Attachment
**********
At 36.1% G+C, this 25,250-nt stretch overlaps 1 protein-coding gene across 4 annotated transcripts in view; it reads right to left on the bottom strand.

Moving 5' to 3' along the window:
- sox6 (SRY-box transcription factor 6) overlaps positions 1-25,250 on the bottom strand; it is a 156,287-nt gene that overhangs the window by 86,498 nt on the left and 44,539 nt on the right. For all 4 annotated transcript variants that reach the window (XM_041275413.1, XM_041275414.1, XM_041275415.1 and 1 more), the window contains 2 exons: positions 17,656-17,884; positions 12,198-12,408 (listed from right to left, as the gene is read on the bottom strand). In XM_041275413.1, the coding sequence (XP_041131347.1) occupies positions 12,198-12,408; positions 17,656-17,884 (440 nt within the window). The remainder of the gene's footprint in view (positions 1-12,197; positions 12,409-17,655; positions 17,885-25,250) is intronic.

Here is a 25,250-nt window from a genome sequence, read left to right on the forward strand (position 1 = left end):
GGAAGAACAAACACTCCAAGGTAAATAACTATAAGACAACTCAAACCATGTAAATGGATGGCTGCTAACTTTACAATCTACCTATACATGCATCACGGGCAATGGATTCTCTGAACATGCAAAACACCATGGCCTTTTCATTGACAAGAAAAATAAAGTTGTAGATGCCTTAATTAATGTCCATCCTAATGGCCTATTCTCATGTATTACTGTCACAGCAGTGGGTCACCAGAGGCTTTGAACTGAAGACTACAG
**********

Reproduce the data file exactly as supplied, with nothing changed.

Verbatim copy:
At 36.1% G+C, this 25,250-nt stretch overlaps 1 protein-coding gene across 4 annotated transcripts in view; it reads right to left on the bottom strand.

Moving 5' to 3' along the window:
- sox6 (SRY-box transcription factor 6) overlaps positions 1-25,250 on the bottom strand; it is a 156,287-nt gene that overhangs the window by 86,498 nt on the left and 44,539 nt on the right. For all 4 annotated transcript variants that reach the window (XM_041275413.1, XM_041275414.1, XM_041275415.1 and 1 more), the window contains 2 exons: positions 17,656-17,884; positions 12,198-12,408 (listed from right to left, as the gene is read on the bottom strand). In XM_041275413.1, the coding sequence (XP_041131347.1) occupies positions 12,198-12,408; positions 17,656-17,884 (440 nt within the window). The remainder of the gene's footprint in view (positions 1-12,197; positions 12,409-17,655; positions 17,885-25,250) is intronic.

Here is a 25,250-nt window from a genome sequence, read left to right on the forward strand (position 1 = left end):
GGAAGAACAAACACTCCAAGGTAAATAACTATAAGACAACTCAAACCATGTAAATGGATGGCTGCTAACTTTACAATCTACCTATACATGCATCACGGGCAATGGATTCTCTGAACATGCAAAACACCATGGCCTTTTCATTGACAAGAAAAATAAAGTTGTAGATGCCTTAATTAATGTCCATCCTAATGGCCTATTCTCATGTATTACTGTCACAGCAGTGGGTCACCAGAGGCTTTGAACTGAAGACTACAG